On “Fic”

This post brought to you by the fact that I recently pulled an all-nighter pulling Fangirl by Rainbow Rowell.

I don’t write fanfiction. You’d think I would, given the markers: I read popular books, I’m a writer, I’m a total nerd, and I can’t come up with worlds or characters on my own.

It’s not as if I don’t play with the stories I’ve read in my head; I do. Characters who belong together, the way things should have ended… I just don’t write about it. It was a conscious decision, and I remember the exact moment it was made.

I was a junior in high school. My color guard was competing at a high school about an hour from home. (This, for those of you who were there, was the same competition where some of our drummers broke a clock.) I was, admittedly, a bit manic at that moment. Pre-competition nerves combined with the hormone-inducing presence of a boy I’d liked for years resulted in the wound-up tension of a Leah who needed to write.

And I had left my notebook and journal at home (a wise decision, really; imagine the back-of-the-bus entertainment it would have been in the others’ hands–it might even rival Cosmo!).

So I was left to beg for paper–desperately, rudely, loudly–from anyone who had brought their homework. Finally, the torture was ended. I settled into a corner populated by upturned desks and gave vent to my tumbling thoughts.

“Whatchya doin’?” One of the instructors, Ethan, was leaning over me.

“Writing,” I grunted.

“Is it homework?”


“Is it a fanfic?”

There was something about the way he said it. Not condescending. It was actually pleasant, borderline encouraging. Almost like he’d do it himself. I don’t know why–but the way he said it solidified that I would never successfully write fanfiction.

Not that I wanted to. My journals were like fanfiction of my life–and pretty good, too, from what my friends told me. Apparently I have the ability to steal people from real life and turn them into characters on a page. I could hijack their voices and body language, and even my best friend wondered whether the things I’d written were fact or fiction. (I should note that this is an actual genre called creative nonfiction.)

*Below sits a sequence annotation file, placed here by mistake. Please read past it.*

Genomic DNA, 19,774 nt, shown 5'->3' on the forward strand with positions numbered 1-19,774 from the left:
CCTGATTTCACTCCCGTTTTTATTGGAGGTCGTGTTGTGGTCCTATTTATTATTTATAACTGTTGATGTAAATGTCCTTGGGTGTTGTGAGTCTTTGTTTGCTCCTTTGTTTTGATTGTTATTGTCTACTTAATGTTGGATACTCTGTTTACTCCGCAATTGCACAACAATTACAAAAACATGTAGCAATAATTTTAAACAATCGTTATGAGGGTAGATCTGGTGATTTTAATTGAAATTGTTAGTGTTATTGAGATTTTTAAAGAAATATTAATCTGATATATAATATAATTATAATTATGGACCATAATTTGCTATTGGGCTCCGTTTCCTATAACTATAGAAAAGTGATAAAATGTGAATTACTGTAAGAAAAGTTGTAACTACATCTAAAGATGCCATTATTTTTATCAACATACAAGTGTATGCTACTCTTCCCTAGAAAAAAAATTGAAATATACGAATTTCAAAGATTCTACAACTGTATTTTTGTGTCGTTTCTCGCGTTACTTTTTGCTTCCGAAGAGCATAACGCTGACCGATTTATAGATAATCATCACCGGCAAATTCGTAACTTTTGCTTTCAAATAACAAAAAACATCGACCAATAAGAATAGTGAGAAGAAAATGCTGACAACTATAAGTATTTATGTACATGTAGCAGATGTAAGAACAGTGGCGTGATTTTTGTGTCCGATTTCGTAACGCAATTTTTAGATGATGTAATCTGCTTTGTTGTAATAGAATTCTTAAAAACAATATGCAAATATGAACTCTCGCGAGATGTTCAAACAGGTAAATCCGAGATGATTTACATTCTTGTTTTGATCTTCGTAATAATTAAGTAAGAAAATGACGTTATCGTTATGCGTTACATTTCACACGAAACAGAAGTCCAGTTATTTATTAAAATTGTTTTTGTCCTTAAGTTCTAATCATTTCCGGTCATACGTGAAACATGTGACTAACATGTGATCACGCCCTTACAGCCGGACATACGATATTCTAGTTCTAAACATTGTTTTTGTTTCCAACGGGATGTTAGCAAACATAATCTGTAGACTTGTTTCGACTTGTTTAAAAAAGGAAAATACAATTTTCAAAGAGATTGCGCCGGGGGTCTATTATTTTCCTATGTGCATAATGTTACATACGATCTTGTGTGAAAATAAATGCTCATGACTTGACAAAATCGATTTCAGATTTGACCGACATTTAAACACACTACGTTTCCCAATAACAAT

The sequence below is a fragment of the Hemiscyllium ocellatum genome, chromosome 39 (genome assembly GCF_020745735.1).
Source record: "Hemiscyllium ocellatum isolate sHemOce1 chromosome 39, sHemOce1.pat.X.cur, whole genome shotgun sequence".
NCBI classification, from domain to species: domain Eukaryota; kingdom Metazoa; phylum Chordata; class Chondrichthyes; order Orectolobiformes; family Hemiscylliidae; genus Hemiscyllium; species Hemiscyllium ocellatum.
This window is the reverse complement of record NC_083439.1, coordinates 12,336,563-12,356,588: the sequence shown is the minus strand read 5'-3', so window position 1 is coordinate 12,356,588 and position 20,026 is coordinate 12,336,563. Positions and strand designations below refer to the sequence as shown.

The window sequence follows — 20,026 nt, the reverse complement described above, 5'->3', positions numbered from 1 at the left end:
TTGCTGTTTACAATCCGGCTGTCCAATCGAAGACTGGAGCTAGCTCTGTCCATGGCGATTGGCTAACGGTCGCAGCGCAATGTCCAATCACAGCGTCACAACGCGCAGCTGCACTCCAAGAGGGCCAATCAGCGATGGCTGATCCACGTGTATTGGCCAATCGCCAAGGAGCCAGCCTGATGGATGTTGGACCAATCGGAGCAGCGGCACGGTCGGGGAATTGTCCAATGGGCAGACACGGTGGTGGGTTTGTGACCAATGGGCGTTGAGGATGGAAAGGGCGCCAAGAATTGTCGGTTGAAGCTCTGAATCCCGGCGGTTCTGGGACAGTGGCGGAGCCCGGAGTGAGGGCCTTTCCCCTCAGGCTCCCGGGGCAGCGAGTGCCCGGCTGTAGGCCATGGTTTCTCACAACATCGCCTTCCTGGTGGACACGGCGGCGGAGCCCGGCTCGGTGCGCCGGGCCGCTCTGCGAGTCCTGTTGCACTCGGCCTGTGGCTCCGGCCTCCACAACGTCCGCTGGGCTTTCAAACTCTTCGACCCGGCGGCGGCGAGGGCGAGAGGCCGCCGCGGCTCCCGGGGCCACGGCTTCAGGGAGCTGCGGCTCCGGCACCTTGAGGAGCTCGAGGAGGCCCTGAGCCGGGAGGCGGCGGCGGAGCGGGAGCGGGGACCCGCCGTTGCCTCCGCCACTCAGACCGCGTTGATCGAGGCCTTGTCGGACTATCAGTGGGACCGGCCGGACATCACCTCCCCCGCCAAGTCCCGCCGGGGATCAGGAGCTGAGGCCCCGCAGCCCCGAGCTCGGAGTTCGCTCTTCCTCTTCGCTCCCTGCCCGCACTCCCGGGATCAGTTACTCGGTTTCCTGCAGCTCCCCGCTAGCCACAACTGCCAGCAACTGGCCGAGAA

But fanfiction… fanfiction was different. Everybody writes from life, but stealing someone else’s characters? That was presumptuous at best, outright plagiarism at worst. And the things “those people” wrote about! Here I was, waiting on a first kiss that I was convinced would never happen, while fic writers were forcing fictional characters into unspeakable sexual scenarios! (Little did I know that, weeks later, that would change.)

That said, I’ve grown to respect fanfiction authors. Many of them have more completed work to boast than I ever will. The good ones write believable fictional people and events. And, really–fiction is hard, even with already present characters and worlds. So, really: Respect. Good on you people for having the guts to even try. I never will.

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